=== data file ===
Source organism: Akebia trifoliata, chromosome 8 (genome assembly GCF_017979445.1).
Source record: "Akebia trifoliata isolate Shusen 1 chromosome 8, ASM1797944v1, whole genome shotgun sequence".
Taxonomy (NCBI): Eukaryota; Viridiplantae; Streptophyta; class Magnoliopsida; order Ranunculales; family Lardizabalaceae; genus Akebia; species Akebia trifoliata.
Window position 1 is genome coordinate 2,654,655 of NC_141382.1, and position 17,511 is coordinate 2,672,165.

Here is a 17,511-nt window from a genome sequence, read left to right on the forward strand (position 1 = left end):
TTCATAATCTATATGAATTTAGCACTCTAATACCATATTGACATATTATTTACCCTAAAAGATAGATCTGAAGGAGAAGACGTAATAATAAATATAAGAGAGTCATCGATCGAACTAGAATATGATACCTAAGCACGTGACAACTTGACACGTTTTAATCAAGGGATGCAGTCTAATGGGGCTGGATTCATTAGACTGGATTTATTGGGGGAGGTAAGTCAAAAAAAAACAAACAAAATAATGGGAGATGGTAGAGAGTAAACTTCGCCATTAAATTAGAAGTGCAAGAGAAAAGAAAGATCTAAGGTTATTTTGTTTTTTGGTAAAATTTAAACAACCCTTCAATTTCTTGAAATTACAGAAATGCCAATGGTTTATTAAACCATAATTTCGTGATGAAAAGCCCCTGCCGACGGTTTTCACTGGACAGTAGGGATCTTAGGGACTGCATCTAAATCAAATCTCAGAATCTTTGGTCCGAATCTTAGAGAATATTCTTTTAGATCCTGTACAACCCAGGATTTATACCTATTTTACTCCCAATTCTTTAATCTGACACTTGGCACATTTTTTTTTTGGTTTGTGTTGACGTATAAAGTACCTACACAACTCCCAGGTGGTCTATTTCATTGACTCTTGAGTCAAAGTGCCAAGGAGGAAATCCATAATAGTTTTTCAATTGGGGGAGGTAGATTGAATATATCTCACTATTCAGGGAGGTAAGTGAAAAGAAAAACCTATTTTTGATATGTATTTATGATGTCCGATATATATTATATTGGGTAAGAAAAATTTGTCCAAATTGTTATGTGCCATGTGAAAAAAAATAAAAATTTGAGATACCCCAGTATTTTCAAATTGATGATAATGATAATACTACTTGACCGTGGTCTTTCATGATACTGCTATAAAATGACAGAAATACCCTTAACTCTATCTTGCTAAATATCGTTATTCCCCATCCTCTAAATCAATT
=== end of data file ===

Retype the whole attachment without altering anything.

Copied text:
Source organism: Akebia trifoliata, chromosome 8 (genome assembly GCF_017979445.1).
Source record: "Akebia trifoliata isolate Shusen 1 chromosome 8, ASM1797944v1, whole genome shotgun sequence".
Taxonomy (NCBI): Eukaryota; Viridiplantae; Streptophyta; class Magnoliopsida; order Ranunculales; family Lardizabalaceae; genus Akebia; species Akebia trifoliata.
Window position 1 is genome coordinate 2,654,655 of NC_141382.1, and position 17,511 is coordinate 2,672,165.

Here is a 17,511-nt window from a genome sequence, read left to right on the forward strand (position 1 = left end):
TTCATAATCTATATGAATTTAGCACTCTAATACCATATTGACATATTATTTACCCTAAAAGATAGATCTGAAGGAGAAGACGTAATAATAAATATAAGAGAGTCATCGATCGAACTAGAATATGATACCTAAGCACGTGACAACTTGACACGTTTTAATCAAGGGATGCAGTCTAATGGGGCTGGATTCATTAGACTGGATTTATTGGGGGAGGTAAGTCAAAAAAAAACAAACAAAATAATGGGAGATGGTAGAGAGTAAACTTCGCCATTAAATTAGAAGTGCAAGAGAAAAGAAAGATCTAAGGTTATTTTGTTTTTTGGTAAAATTTAAACAACCCTTCAATTTCTTGAAATTACAGAAATGCCAATGGTTTATTAAACCATAATTTCGTGATGAAAAGCCCCTGCCGACGGTTTTCACTGGACAGTAGGGATCTTAGGGACTGCATCTAAATCAAATCTCAGAATCTTTGGTCCGAATCTTAGAGAATATTCTTTTAGATCCTGTACAACCCAGGATTTATACCTATTTTACTCCCAATTCTTTAATCTGACACTTGGCACATTTTTTTTTTGGTTTGTGTTGACGTATAAAGTACCTACACAACTCCCAGGTGGTCTATTTCATTGACTCTTGAGTCAAAGTGCCAAGGAGGAAATCCATAATAGTTTTTCAATTGGGGGAGGTAGATTGAATATATCTCACTATTCAGGGAGGTAAGTGAAAAGAAAAACCTATTTTTGATATGTATTTATGATGTCCGATATATATTATATTGGGTAAGAAAAATTTGTCCAAATTGTTATGTGCCATGTGAAAAAAAATAAAAATTTGAGATACCCCAGTATTTTCAAATTGATGATAATGATAATACTACTTGACCGTGGTCTTTCATGATACTGCTATAAAATGACAGAAATACCCTTAACTCTATCTTGCTAAATATCGTTATTCCCCATCCTCTAAATCAATT